I have finally finished reading Rick Atkinson’s The Day of Battle: The War in Sicily and Italy 1943-1944. I got this right when I came out and started reading it in October I think. It’s the sequel to An Army at Dawn and the middle part of Atkinson’s Liberation Trilogy. The reason it took me so long to finish has nothing to do the merits of the book itself. It is an engaging read and a worthy follow-up to the first part of the trilogy. Atkinson has a great way of taking moments from 60 years ago and making you feel like an observer. He has a real eye for detail and knows how to paint a scene. This helps make the narrative quite gripping, even though you know how the story ends.
So yeah, no problems with the content of the book. If you are at all interested in WWII, do not miss out on the Liberation Trilogy (though I curse the several years it will take before part three comes out). My problem with The Day of Battle was its physical size. It’s an 812 page hardback and that made it unwieldy. I get most of my reading done on the bus but I found the book simply too big to read comfortably when wedged into a bus seat. After a week of trying that I put it by my bed and began reading a few pages at night before going to sleep. I rarely was able to dedicate more than 15 minutes at a time, except on a couple of weekends. This is why it took me longer to read this book than it took the allied armies to fight all four battles of Monte Cassino.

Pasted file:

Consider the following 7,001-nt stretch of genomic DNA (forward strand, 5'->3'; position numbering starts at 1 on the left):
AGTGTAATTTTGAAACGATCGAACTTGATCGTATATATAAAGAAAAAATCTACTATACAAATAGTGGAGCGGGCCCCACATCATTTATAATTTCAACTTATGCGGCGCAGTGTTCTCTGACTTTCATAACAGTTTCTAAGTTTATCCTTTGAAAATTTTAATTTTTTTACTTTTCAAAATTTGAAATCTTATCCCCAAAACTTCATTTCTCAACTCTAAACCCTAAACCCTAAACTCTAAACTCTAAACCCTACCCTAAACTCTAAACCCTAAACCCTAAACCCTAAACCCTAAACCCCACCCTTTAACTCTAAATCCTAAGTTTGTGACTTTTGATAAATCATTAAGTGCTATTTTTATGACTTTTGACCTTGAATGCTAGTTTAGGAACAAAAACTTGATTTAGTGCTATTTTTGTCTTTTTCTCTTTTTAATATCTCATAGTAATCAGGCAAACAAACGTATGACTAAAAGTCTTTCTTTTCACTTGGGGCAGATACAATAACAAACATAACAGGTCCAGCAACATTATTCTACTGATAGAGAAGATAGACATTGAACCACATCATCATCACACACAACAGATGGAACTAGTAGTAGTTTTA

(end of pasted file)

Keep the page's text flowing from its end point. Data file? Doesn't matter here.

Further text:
Yesterday I got An Army in Exile in the mail. Took me awhile to get a copy, but I think it’ll be worth it. This is the memoir of General Wladyslaw Anders, who led the II Polish Corps in the Italian campaign. It’s a really epic story that is little known in America. Polish soldiers who were captured by the Soviets in 1939 were released by Stalin after several years of imprisonment and mistreatment. They made their way to the Middle East, joined with other Polish soldiers who had escaped their country after the German/Soviet takeover, and organized themselves under the auspices of the British army. The II Corps then fought in Italy in 1944-1945, most famously taking the abbey of Monte Cassino after many other allied forces had failed to do so. Then the survivors, after years of struggle, were betrayed at Yalta and could only watch as Stalin took over their homeland. Anders wrote this book in 1949, when memories were fairly fresh. I’m looking forward to reading a first hand account of these historic events.